The Art of Tetman Callis Lit & Crit Is that the rock or the hard place?

Is that the rock or the hard place?

“Being human means to strive to realize a world so perfect that its realization would undo us.” – Susan Neiman, Evil in Modern Thought

10 thoughts on “Is that the rock or the hard place?”

  1. In my philosophy I follow, the “us” that would be undone is not the actual self. What would be undone are like the stays on a corset; we can’t breathe while bound by them, we can’t really feel ourselves and then one day, after struggling our way out of them, they just fall away, and we’re free.

  2. Is true identity fixed? None of us stays the same through time. What of the schizophrenic? Where is the true identity of someone whose being has been fragmented? Who is a person in a fugue state?

  3. One of the most absorbing aspects of writing and painting any subject. And humbling. Describe, describe, you will never define anyone, including the writer self. Still you do.

  4. This was something that troubled me when I was a young writer. I would try to write about someone and never get onto the page a representation that seemed accurate. This should not have been a problem, since I was writing fiction. Still, it took me some time to realize that a character in a story was never going to be a transparent view of a real person; it was going to be a character in a story, and insofar as it seemed a realistic portrayal, it was going to have to be a realistic portrayal within the confines of the story, no matter its external referents.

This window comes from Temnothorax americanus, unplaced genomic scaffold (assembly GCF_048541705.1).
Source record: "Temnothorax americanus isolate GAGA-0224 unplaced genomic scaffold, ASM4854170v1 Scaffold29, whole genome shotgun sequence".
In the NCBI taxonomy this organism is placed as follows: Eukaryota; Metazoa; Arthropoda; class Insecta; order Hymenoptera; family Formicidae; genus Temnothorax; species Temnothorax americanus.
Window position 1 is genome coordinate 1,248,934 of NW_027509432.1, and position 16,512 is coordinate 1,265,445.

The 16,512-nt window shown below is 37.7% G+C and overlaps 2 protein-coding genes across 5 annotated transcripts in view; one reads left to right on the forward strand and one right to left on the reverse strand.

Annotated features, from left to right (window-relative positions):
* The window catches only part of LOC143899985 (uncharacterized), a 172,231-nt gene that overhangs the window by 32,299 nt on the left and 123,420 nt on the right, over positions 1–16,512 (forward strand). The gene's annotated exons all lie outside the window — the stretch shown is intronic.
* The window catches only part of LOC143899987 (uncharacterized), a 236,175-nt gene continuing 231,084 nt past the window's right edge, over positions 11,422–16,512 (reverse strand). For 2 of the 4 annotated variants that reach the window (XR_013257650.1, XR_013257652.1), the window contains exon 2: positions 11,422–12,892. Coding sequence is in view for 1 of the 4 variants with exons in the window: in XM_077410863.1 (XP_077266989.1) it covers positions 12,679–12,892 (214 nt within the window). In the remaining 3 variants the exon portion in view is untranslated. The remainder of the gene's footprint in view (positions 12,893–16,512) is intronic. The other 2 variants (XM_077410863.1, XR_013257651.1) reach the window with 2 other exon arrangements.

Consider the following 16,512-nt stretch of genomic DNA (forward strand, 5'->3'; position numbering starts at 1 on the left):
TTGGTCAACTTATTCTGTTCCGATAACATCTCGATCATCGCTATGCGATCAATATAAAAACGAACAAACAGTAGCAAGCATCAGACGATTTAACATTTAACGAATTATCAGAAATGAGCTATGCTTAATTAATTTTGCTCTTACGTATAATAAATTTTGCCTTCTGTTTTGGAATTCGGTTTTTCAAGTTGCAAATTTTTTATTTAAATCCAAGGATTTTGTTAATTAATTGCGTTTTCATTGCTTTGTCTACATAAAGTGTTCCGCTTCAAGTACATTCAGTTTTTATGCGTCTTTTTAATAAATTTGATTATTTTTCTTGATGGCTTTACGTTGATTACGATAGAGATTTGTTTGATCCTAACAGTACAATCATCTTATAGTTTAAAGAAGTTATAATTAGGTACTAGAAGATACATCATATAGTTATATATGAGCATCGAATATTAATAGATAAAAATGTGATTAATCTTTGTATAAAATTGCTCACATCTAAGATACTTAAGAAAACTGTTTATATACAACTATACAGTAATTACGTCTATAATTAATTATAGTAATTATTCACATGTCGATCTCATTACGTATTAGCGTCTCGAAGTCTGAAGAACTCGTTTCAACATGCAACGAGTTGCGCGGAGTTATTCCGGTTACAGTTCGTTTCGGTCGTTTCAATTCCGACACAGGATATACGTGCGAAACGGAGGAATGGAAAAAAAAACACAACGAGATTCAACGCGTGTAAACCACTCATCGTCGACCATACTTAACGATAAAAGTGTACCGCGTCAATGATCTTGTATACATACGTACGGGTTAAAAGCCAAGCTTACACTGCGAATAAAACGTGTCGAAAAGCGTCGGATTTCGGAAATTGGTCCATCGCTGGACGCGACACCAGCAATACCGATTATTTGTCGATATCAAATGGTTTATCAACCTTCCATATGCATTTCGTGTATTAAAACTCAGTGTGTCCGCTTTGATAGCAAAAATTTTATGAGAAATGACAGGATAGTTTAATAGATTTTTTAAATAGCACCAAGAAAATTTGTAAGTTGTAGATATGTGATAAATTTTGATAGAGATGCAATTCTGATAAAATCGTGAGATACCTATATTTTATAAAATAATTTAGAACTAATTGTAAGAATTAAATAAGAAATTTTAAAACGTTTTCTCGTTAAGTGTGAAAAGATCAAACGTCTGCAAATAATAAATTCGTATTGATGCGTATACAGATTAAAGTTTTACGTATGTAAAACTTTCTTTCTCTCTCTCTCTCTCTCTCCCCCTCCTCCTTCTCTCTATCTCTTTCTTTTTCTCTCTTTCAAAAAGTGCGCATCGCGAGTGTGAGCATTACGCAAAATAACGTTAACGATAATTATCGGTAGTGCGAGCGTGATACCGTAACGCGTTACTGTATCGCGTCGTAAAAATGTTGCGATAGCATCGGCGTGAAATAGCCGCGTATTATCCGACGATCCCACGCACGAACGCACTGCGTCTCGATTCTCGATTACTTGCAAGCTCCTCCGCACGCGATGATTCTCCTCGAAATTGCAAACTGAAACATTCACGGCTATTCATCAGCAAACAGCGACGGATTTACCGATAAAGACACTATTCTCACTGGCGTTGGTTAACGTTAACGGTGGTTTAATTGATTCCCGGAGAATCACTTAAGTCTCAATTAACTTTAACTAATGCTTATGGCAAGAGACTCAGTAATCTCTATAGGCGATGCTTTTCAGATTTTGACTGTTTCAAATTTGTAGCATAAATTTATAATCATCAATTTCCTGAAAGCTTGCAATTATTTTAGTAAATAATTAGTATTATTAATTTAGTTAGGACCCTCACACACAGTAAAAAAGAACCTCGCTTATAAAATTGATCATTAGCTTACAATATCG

It was similar with photography. When I was a young photographer, I shared in the naive belief in a photograph as a transparent window on an external objective world. It took me some time to learn that before a photograph is anything else, it is a pattern of lines and forms and colors (or shades) on a flat surface.

  5. CJ: Self ≠ the breath. As we say, even a bellows inhales and exhales.

    Tetman: by the same philosophy (probably more properly called a theology, since the self is part of God), the self that changes is not the real self, but the false ego, based on identification with the material body and mind. Which is not to say the self is static, but more dynamic than the matter-bound self. Writing can help reveal and shed layers of falseness (conditioning) on top of the original false self-concept, but will only take you so far.

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